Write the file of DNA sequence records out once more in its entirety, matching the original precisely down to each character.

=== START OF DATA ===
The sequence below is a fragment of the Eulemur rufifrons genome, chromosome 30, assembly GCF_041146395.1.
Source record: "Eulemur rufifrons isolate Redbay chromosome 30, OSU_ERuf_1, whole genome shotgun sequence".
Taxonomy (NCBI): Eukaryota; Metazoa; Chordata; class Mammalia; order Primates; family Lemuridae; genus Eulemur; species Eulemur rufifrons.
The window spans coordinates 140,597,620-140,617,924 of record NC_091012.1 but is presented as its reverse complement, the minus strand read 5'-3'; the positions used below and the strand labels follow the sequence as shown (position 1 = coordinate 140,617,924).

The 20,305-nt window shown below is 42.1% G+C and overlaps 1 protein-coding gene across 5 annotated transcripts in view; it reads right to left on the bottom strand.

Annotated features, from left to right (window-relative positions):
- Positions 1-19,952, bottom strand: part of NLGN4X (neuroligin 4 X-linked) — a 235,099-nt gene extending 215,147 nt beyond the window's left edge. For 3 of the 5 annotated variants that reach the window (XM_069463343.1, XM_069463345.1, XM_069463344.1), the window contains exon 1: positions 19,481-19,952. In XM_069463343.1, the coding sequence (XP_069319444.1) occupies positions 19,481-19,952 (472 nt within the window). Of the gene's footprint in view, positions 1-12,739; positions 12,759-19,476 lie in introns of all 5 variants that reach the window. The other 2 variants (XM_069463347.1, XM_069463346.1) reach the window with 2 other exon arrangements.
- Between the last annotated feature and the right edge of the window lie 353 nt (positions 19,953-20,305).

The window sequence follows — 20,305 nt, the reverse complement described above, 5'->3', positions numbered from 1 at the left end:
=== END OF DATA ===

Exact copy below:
The sequence below is a fragment of the Eulemur rufifrons genome, chromosome 30, assembly GCF_041146395.1.
Source record: "Eulemur rufifrons isolate Redbay chromosome 30, OSU_ERuf_1, whole genome shotgun sequence".
Taxonomy (NCBI): Eukaryota; Metazoa; Chordata; class Mammalia; order Primates; family Lemuridae; genus Eulemur; species Eulemur rufifrons.
The window spans coordinates 140,597,620-140,617,924 of record NC_091012.1 but is presented as its reverse complement, the minus strand read 5'-3'; the positions used below and the strand labels follow the sequence as shown (position 1 = coordinate 140,617,924).

The 20,305-nt window shown below is 42.1% G+C and overlaps 1 protein-coding gene across 5 annotated transcripts in view; it reads right to left on the bottom strand.

Annotated features, from left to right (window-relative positions):
- Positions 1-19,952, bottom strand: part of NLGN4X (neuroligin 4 X-linked) — a 235,099-nt gene extending 215,147 nt beyond the window's left edge. For 3 of the 5 annotated variants that reach the window (XM_069463343.1, XM_069463345.1, XM_069463344.1), the window contains exon 1: positions 19,481-19,952. In XM_069463343.1, the coding sequence (XP_069319444.1) occupies positions 19,481-19,952 (472 nt within the window). Of the gene's footprint in view, positions 1-12,739; positions 12,759-19,476 lie in introns of all 5 variants that reach the window. The other 2 variants (XM_069463347.1, XM_069463346.1) reach the window with 2 other exon arrangements.
- Between the last annotated feature and the right edge of the window lie 353 nt (positions 19,953-20,305).

The window sequence follows — 20,305 nt, the reverse complement described above, 5'->3', positions numbered from 1 at the left end: